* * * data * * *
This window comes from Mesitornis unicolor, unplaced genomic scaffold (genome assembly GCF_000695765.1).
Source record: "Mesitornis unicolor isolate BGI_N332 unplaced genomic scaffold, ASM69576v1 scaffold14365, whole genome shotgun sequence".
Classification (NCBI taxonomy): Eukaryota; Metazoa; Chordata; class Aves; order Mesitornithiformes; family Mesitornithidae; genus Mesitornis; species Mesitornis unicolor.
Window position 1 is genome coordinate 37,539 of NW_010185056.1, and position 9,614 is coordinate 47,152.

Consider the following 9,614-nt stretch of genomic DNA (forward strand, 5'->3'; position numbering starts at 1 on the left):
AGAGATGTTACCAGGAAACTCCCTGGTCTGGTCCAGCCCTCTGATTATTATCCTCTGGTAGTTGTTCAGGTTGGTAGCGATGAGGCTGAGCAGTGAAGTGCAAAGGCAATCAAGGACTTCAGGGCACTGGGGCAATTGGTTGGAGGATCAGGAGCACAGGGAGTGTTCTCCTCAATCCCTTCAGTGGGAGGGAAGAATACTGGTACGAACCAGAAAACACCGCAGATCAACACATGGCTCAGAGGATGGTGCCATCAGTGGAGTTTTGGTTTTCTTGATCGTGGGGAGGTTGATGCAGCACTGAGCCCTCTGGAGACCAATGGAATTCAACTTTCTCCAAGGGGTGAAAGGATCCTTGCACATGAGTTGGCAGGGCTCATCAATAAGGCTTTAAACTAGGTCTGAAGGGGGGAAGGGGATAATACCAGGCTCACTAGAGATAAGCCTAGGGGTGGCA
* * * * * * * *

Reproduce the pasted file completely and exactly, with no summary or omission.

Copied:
This window comes from Mesitornis unicolor, unplaced genomic scaffold (genome assembly GCF_000695765.1).
Source record: "Mesitornis unicolor isolate BGI_N332 unplaced genomic scaffold, ASM69576v1 scaffold14365, whole genome shotgun sequence".
Classification (NCBI taxonomy): Eukaryota; Metazoa; Chordata; class Aves; order Mesitornithiformes; family Mesitornithidae; genus Mesitornis; species Mesitornis unicolor.
Window position 1 is genome coordinate 37,539 of NW_010185056.1, and position 9,614 is coordinate 47,152.

Consider the following 9,614-nt stretch of genomic DNA (forward strand, 5'->3'; position numbering starts at 1 on the left):
AGAGATGTTACCAGGAAACTCCCTGGTCTGGTCCAGCCCTCTGATTATTATCCTCTGGTAGTTGTTCAGGTTGGTAGCGATGAGGCTGAGCAGTGAAGTGCAAAGGCAATCAAGGACTTCAGGGCACTGGGGCAATTGGTTGGAGGATCAGGAGCACAGGGAGTGTTCTCCTCAATCCCTTCAGTGGGAGGGAAGAATACTGGTACGAACCAGAAAACACCGCAGATCAACACATGGCTCAGAGGATGGTGCCATCAGTGGAGTTTTGGTTTTCTTGATCGTGGGGAGGTTGATGCAGCACTGAGCCCTCTGGAGACCAATGGAATTCAACTTTCTCCAAGGGGTGAAAGGATCCTTGCACATGAGTTGGCAGGGCTCATCAATAAGGCTTTAAACTAGGTCTGAAGGGGGGAAGGGGATAATACCAGGCTCACTAGAGATAAGCCTAGGGGTGGCA